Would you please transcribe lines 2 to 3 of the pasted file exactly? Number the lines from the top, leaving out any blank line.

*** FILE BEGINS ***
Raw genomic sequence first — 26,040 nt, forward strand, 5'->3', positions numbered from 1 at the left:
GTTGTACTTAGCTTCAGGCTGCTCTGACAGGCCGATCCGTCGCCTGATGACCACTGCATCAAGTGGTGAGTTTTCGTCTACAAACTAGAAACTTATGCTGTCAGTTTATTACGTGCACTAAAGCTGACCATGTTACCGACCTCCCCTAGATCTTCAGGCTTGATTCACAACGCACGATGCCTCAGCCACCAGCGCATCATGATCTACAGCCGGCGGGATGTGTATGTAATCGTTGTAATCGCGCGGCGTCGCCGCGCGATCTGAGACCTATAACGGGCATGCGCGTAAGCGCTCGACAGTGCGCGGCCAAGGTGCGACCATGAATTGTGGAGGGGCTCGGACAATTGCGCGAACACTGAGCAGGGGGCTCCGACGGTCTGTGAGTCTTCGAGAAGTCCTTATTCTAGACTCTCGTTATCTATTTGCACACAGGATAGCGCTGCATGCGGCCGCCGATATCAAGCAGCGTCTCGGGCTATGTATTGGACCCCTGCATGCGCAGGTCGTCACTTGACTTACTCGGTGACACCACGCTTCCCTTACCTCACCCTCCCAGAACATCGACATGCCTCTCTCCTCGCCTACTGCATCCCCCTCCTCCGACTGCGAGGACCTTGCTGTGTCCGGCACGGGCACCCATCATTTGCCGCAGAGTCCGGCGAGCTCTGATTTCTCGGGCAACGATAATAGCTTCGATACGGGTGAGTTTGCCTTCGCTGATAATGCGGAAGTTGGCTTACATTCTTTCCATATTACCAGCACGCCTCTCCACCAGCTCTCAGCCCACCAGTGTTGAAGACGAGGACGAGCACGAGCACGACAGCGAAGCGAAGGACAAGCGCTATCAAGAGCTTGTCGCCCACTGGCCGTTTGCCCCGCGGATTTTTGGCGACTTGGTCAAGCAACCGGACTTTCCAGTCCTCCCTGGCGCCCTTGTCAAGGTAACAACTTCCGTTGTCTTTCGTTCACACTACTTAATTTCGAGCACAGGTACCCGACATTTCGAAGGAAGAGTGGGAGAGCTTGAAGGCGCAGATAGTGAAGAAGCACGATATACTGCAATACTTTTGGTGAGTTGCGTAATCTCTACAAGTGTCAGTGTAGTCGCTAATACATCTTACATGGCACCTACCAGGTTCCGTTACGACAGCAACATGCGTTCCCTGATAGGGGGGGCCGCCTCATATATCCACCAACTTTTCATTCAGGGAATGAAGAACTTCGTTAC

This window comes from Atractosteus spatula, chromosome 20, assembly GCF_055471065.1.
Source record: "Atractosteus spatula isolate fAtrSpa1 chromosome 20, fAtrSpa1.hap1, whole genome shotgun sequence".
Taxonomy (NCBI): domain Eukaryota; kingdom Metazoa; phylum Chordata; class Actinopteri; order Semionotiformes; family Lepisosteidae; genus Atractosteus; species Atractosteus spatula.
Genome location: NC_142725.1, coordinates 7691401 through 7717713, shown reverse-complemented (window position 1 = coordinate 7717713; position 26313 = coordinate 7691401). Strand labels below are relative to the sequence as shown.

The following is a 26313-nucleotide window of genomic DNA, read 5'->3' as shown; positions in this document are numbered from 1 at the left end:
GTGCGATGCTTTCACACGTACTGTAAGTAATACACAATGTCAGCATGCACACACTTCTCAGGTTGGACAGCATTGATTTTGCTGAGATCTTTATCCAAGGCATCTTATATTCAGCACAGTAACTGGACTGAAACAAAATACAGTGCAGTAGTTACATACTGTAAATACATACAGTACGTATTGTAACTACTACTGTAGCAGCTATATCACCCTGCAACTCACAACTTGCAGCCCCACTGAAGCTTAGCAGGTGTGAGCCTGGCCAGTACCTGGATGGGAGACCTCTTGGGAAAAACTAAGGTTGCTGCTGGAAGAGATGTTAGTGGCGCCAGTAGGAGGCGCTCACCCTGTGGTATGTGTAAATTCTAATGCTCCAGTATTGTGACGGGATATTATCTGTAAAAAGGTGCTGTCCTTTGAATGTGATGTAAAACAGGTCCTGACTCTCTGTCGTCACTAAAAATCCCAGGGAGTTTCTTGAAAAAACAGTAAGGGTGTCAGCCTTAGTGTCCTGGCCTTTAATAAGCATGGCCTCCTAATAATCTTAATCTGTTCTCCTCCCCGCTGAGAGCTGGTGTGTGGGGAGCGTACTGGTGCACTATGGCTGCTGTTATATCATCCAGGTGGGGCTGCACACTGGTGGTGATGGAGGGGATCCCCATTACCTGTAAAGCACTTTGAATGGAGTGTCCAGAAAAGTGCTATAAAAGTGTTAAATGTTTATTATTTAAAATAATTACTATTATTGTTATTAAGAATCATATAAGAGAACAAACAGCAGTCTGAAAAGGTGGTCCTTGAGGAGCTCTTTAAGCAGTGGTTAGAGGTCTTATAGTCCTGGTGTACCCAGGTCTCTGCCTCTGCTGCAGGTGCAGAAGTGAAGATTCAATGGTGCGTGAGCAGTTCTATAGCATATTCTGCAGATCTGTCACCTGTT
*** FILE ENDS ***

GTTGTACTTAGCTTCAGGCTGCTCTGACAGGCCGATCCGTCGCCTGATGACCACTGCATCAAGTGGTGAGTTTTCGTCTACAAACTAGAAACTTATGCTGTCAGTTTATTACGTGCACTAAAGCTGACCATGTTACCGACCTCCCCTAGATCTTCAGGCTTGATTCACAACGCACGATGCCTCAGCCACCAGCGCATCATGATCTACAGCCGGCGGGATGTGTATGTAATCGTTGTAATCGCGCGGCGTCGCCGCGCGATCTGAGACCTATAACGGGCATGCGCGTAAGCGCTCGACAGTGCGCGGCCAAGGTGCGACCATGAATTGTGGAGGGGCTCGGACAATTGCGCGAACACTGAGCAGGGGGCTCCGACGGTCTGTGAGTCTTCGAGAAGTCCTTATTCTAGACTCTCGTTATCTATTTGCACACAGGATAGCGCTGCATGCGGCCGCCGATATCAAGCAGCGTCTCGGGCTATGTATTGGACCCCTGCATGCGCAGGTCGTCACTTGACTTACTCGGTGACACCACGCTTCCCTTACCTCACCCTCCCAGAACATCGACATGCCTCTCTCCTCGCCTACTGCATCCCCCTCCTCCGACTGCGAGGACCTTGCTGTGTCCGGCACGGGCACCCATCATTTGCCGCAGAGTCCGGCGAGCTCTGATTTCTCGGGCAACGATAATAGCTTCGATACGGGTGAGTTTGCCTTCGCTGATAATGCGGAAGTTGGCTTACATTCTTTCCATATTACCAGCACGCCTCTCCACCAGCTCTCAGCCCACCAGTGTTGAAGACGAGGACGAGCACGAGCACGACAGCGAAGCGAAGGACAAGCGCTATCAAGAGCTTGTCGCCCACTGGCCGTTTGCCCCGCGGATTTTTGGCGACTTGGTCAAGCAACCGGACTTTCCAGTCCTCCCTGGCGCCCTTGTCAAGGTAACAACTTCCGTTGTCTTTCGTTCACACTACTTAATTTCGAGCACAGGTACCCGACATTTCGAAGGAAGAGTGGGAGAGCTTGAAGGCGCAGATAGTGAAGAAGCACGATATACTGCAATACTTTTGGTGAGTTGCGTAATCTCTACAAGTGTCAGTGTAGTCGCTAATACATCTTACATGGCACCTACCAGGTTCCGTTACGACAGCAACATGCGTTCCCTGATAGGGGGGGCCGCCTCATATATCCACCAACTTTTCATTCAGGGAATGAAGAACTTCGTTAC

This window comes from Atractosteus spatula, chromosome 20, assembly GCF_055471065.1.